Risk Factors for Postoperative Venous Thromboembolic Complications after Microsurgical Breast Reconstruction

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Abstract

Background

Venous thromboembolism (VTE) is a significant cause of postoperative morbidity and a focus of patient safety initiatives. Despite giving appropriate prophylaxis in accordance with the Caprini risk assessment model, we observed a high incidence of VTE in patients undergoing microsurgical breast reconstruction at our institution. To explore factors contributing to these events, we compared patients undergoing microsurgical breast reconstruction who sustained postoperative VTEs to those who did not.

Methods

A retrospective review of all patients who underwent microsurgical free flap breast reconstruction at Montefiore Medical Center from January 2009 to January 2016 was conducted. Patients were divided into two cohorts; those sustaining postoperative VTE and those who did not. Patients were compared based on demographics, comorbidities, operative time, estimated intraoperative blood loss, need for transfusion, volume of transfusion, and discharge on postoperative aspirin.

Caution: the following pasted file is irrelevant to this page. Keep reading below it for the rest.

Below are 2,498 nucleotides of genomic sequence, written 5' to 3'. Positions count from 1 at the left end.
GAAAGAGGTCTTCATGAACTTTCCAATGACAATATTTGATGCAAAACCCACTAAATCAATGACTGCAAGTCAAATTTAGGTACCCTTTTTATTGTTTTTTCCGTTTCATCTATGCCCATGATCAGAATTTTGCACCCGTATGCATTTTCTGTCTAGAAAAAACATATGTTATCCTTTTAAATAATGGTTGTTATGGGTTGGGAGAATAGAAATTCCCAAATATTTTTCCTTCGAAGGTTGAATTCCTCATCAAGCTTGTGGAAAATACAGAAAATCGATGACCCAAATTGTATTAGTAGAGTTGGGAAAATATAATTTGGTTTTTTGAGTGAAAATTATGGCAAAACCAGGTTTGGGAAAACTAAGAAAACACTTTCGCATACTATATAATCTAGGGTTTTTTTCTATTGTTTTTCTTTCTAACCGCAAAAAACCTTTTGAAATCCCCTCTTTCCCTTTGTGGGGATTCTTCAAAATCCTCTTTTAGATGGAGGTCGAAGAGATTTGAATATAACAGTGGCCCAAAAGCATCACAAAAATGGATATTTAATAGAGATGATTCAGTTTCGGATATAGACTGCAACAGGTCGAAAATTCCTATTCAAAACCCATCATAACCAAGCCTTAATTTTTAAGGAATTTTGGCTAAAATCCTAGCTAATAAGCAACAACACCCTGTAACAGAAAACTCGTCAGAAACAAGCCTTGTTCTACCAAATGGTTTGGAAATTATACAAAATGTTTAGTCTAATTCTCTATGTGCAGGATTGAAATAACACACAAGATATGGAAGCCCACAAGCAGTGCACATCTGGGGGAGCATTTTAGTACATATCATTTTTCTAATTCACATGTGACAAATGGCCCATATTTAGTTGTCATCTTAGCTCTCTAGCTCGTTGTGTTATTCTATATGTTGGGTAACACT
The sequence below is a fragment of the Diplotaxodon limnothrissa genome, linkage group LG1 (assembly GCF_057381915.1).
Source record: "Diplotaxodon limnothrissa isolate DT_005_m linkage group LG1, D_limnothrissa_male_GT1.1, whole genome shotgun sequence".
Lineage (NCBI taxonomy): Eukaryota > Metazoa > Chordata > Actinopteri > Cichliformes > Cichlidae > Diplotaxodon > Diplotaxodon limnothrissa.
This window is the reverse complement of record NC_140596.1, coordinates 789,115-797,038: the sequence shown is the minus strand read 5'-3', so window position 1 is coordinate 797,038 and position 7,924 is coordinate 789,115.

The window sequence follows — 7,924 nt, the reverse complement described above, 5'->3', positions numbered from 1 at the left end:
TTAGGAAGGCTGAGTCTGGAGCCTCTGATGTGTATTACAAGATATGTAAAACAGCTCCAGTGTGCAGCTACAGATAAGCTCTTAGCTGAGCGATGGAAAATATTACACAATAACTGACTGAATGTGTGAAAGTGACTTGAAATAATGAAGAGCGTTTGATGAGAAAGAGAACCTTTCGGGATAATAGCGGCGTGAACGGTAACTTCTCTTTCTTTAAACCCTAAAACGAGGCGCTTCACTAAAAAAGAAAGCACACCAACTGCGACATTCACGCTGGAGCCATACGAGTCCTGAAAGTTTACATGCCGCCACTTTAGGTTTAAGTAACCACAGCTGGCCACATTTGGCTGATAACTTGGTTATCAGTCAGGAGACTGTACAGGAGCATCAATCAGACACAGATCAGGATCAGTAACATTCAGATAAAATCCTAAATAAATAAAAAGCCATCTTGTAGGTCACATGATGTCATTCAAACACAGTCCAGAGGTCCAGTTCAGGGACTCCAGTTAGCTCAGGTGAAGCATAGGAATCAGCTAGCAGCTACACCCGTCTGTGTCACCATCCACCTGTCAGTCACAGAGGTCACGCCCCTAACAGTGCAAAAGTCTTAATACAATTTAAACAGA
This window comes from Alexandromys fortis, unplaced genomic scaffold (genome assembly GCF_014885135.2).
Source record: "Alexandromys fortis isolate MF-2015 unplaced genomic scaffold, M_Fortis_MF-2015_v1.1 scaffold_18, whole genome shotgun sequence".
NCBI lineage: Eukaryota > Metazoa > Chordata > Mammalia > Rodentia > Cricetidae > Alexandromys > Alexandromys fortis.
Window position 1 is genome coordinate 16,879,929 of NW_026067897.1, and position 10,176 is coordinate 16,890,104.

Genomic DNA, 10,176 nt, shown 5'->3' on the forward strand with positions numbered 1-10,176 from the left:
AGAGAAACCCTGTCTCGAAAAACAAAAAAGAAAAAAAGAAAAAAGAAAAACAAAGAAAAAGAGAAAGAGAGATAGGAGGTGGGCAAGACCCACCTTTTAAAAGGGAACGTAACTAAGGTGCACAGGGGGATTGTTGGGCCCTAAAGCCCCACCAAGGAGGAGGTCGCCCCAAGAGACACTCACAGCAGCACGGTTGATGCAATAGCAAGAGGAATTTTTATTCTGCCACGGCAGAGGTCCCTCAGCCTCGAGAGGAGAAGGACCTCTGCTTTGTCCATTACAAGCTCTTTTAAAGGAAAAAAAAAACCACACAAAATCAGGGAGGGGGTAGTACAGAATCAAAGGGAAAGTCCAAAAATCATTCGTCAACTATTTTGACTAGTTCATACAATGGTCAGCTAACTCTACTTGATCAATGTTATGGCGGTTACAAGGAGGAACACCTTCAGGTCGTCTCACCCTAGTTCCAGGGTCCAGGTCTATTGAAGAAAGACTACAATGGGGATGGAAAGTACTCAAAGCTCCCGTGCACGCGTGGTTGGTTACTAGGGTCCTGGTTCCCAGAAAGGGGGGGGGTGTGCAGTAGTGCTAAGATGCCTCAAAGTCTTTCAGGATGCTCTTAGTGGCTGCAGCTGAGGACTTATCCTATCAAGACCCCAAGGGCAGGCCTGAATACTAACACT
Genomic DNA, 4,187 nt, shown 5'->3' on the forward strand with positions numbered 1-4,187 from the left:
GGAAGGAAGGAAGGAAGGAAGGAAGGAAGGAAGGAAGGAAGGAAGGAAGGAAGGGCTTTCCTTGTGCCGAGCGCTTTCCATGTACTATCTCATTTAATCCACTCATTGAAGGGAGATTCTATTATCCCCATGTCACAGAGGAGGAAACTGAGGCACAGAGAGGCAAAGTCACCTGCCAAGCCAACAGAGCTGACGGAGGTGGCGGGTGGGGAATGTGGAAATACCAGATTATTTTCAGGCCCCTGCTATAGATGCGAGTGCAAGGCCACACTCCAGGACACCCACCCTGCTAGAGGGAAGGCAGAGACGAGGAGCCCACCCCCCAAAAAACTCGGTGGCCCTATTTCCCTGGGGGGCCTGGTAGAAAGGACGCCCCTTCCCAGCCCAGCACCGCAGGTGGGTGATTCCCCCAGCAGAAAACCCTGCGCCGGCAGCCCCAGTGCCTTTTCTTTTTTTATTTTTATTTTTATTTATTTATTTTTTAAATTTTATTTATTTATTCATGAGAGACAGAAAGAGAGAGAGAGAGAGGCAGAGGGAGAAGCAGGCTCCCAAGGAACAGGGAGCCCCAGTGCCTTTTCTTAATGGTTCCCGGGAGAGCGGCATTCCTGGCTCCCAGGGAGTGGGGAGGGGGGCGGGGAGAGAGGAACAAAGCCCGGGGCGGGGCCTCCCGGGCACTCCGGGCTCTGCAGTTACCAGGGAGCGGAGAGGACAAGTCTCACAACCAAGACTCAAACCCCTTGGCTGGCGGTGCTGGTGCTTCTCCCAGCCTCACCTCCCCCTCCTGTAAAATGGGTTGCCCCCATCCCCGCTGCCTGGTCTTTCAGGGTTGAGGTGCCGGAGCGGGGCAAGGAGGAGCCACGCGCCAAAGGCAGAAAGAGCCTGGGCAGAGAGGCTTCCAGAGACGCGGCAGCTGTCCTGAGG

Results

A total of 133 patients underwent microsurgical breast reconstruction during the study period. Nine patients (6.8%) had postoperative VTE and there was one (0.8%) death. Patients having VTE were more likely to be Hispanic (33.3%, n = 3) in the VTE group versus 8.1% (n = 6) in the control group (p = 0.011), more likely to have an increased mean transfusion volume (455.5 ± 367.8 vs. 139.51 ± 221.7 mL, p = 0.03), and were more likely to be discharged without aspirin (77.8%, n = 7 and 58.1%, n = 72; p = 0.003).

Conclusion

Patients sustaining postoperative VTE after microsurgical breast reconstruction are more likely to have an increased volume of blood transfusions and lack of discharge on postoperative aspirin.

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